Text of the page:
Mixing Xanax and alcohol: risks and side effects
LAST UPDATED: Aug 18, 2021
4 MIN READ
HERE'S WHAT WE'LL COVER
Healthcare providers sometimes prescribe Xanax (alprazolam) as a short-term treatment for anxiety disorders, and a question they often encounter is whether or not you can mix Xanax and alcohol.
Let’s say, for example, that someone took a prescribed amount of Xanax in the morning. Now, it’s later that evening, and they are feeling much better. They’re out at a restaurant with a friend who is ordering a beer. Knowing they took Xanax earlier, they’re wondering if it’s safe to join their friend in having an alcoholic beverage. In this situation, it’s best to avoid drinking any alcohol.
Read on to learn more about why mixing Xanax and alcohol can be dangerous.
What is Xanax?
Xanax (alprazolam) is an anxiolytic (anti-anxiety) medication that’s available with a prescription from a healthcare provider. It is usually prescribed to adults as a short-term or as-needed treatment for mental health disorders like generalized anxiety disorder (GAD) and panic disorder (Pfizer, 2021).
It is a benzodiazepine or "benzo." Benzodiazepines work by boosting the activity of a brain chemical called gamma-aminobutyric acid (GABA). GABA blocks certain brain signals, which slows down the activity of your brain and nervous system, producing calming and sedative effects (Bounds, 2020).
Here’s a quick summary of information about Xanax (alprazolam) (Pfizer, 2021):
Drug class: benzodiazepine
Brand name: Xanax
Generic name: alprazolam
Form: oral tablet
Strengths: 0.25 mg, 0.5 mg, 1 mg, and 2 mg
Alprazolam is classified as a schedule IV controlled substance. This means that while it has several legitimate medical purposes, its use carries several risks, including possible addiction, substance abuse, and harmful effects when combined with certain substances, including alcohol (DEA, n.d.; FDA, 2020).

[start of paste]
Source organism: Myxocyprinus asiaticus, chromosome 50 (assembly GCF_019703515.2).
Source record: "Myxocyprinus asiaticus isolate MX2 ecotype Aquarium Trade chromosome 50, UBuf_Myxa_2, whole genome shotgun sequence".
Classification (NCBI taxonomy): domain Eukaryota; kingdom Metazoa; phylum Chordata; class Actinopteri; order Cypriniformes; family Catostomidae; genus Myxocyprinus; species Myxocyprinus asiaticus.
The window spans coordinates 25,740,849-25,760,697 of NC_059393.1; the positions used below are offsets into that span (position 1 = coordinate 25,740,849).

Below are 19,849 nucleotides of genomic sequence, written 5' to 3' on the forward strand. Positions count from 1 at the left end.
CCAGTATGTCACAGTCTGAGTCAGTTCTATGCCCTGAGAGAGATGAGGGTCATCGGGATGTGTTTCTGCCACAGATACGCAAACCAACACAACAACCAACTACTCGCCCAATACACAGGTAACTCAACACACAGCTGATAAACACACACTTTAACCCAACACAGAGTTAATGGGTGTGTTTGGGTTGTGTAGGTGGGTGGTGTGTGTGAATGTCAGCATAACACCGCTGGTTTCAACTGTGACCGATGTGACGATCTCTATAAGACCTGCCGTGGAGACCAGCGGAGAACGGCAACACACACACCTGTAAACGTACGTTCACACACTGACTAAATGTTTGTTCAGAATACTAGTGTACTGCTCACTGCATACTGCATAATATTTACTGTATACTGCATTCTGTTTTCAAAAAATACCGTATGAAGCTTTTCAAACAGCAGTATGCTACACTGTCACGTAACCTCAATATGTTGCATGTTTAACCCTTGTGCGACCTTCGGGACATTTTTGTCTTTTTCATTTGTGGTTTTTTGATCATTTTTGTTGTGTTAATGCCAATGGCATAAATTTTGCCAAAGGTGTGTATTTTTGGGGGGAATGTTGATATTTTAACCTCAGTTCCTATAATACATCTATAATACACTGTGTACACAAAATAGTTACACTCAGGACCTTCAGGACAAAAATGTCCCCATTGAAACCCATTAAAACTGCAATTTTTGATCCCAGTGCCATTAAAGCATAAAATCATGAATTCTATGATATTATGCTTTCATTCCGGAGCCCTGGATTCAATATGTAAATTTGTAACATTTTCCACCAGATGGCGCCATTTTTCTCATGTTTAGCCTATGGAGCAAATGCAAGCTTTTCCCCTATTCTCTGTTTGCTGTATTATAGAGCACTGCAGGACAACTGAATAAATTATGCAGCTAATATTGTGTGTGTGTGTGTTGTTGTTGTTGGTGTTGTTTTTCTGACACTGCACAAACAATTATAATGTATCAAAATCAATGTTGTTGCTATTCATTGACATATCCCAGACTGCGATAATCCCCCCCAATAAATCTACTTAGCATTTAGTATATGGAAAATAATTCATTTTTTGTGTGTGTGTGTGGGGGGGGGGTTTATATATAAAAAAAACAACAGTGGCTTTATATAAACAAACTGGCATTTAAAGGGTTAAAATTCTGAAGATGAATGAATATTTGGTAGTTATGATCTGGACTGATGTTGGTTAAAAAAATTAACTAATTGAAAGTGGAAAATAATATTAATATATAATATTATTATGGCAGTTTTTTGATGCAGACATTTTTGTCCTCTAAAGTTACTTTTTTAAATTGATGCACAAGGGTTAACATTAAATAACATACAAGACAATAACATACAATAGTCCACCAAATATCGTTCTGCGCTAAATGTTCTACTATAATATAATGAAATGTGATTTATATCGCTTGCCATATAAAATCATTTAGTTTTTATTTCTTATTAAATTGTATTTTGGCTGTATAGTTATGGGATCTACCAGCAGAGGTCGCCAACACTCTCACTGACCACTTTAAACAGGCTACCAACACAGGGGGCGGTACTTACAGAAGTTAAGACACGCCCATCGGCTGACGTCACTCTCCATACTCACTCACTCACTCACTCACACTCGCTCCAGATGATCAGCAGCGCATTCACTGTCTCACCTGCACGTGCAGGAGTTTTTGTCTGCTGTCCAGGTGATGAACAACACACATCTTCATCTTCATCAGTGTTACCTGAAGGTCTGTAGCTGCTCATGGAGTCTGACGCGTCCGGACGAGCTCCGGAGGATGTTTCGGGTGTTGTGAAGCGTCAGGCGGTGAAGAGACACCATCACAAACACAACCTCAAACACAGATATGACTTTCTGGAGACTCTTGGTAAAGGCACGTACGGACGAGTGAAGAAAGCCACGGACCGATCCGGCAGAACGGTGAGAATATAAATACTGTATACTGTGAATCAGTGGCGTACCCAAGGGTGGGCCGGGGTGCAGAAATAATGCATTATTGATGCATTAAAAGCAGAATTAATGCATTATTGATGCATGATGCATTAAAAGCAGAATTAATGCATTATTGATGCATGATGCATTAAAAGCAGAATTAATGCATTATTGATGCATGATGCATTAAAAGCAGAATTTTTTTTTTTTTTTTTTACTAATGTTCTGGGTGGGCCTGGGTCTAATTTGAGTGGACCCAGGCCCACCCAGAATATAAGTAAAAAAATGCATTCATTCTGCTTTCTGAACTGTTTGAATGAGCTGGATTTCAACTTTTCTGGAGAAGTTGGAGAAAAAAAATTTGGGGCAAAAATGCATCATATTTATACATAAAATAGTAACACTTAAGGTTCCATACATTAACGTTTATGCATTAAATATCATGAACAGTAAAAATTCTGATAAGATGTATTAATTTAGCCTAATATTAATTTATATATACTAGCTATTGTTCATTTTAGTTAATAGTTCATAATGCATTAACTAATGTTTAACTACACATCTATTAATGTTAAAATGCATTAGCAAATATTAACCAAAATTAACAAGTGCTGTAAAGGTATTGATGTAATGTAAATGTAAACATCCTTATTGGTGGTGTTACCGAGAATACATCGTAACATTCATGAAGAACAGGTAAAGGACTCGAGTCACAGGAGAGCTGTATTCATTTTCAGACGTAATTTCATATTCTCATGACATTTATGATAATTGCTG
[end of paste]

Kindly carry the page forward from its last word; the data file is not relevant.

What are the risks of mixing Xanax with alcohol?
Mixing Xanax (alprazolam) with alcohol can have life-threatening effects. The combination can intensify certain side effects of Xanax, such as problems with coordination, unsteadiness, slurred speech, sedation or drowsiness, memory loss, and dizziness.
The effects of alcohol also alter the way your body metabolizes or breaks down Xanax, making the drug more toxic. The combination may also increase the risk of aggression and irritability (Huang, 2018; Iranpour, 2019).
Because of these risks, the Food and Drug Administration (FDA) requires all benzodiazepine prescription drugs to carry updated boxed warnings on their labels. These warnings alert healthcare providers and patients about the potential dangers of drug abuse, addiction, and harmful interactions (FDA, 2020).
Mixing alcohol with Xanax may also increase the risk of taking too much of the drug and possibly leading to a Xanax overdose. Xanax is known to cause disinhibition (defined as a lack of self-restraint) and euphoria (feeling “high”). These effects can sometimes lead people to take more than prescribed. It’s possible to develop the feeling that you "need" to take the drug (George, 2020).
Additionally, Xanax (alprazolam) and alcohol are both central nervous system depressants (also called CNS depressants or "downers"). Other types of CNS depressants include opioids (such as hydrocodone, oxycodone, or tramadol) and sleep aids (such as Ambien).
Taking too much of one or more CNS depressants can increase the risk of respiratory depression. Respiratory depression is caused by your brain slowing down the vital signals to your body and may lead to trouble breathing, low blood pressure, loss of consciousness, and, in some cases, death. Unfortunately, alprazolam was one of the top ten drugs most frequently involved in fatal overdoses in the United States between 2011 and 2016 (Pfizer, 2021; George, 2020; Warner, 2018).
FAQs about Xanax and alcohol use